The Filson Historical Society Digital Projects

Cecelia Larrison: A Story of Self-Liberation from Slavery

Cecelia Larrison is one of many people who liberated themselves from slavery long before the signing of the Emancipation Proclamation. In 1846, at age 15, while on a trip to Niagara Falls with her enslavers, the Thruston family of Louisville, Kentucky, Cecelia slipped away and crossed the border into Canada. 

Throughout her years as a free woman, Cecelia faced many joys and hardships. The details of her life, like those of many formerly enslaved people, could have been lost to history. But fortunately, we have significant documentation of Cecelia’s movements and struggles, much of it coming from an unlikely source: a woman who was once her enslaver, her childhood playmate, and perhaps even her friend.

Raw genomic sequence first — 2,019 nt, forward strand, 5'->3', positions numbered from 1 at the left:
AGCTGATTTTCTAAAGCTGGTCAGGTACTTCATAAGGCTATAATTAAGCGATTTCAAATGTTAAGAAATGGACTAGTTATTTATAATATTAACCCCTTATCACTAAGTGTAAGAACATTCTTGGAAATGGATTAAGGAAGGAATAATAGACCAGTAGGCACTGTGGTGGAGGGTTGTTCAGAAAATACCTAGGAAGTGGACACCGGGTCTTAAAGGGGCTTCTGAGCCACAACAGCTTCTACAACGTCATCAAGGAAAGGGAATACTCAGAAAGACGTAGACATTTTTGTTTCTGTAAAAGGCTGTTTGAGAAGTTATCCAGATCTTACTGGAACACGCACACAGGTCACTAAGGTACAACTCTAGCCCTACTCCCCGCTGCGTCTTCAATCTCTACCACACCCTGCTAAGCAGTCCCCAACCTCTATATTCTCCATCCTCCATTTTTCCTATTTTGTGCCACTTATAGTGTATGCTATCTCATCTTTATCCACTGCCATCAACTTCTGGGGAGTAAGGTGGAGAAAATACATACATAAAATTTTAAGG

After her liberation, Cecelia started a nearly decade-long correspondence with her former "mistress," Frances "Fanny" Thruston. This online exhibit uses some of these letters to tell the story of Cecelia’s life after slavery. 


To learn more about Cecelia and Fanny and how their lives were entwined, read Cecelia and Fanny: The Remarkable Friendship Between an Escaped Slave and Her former Mistress by Brad Asher.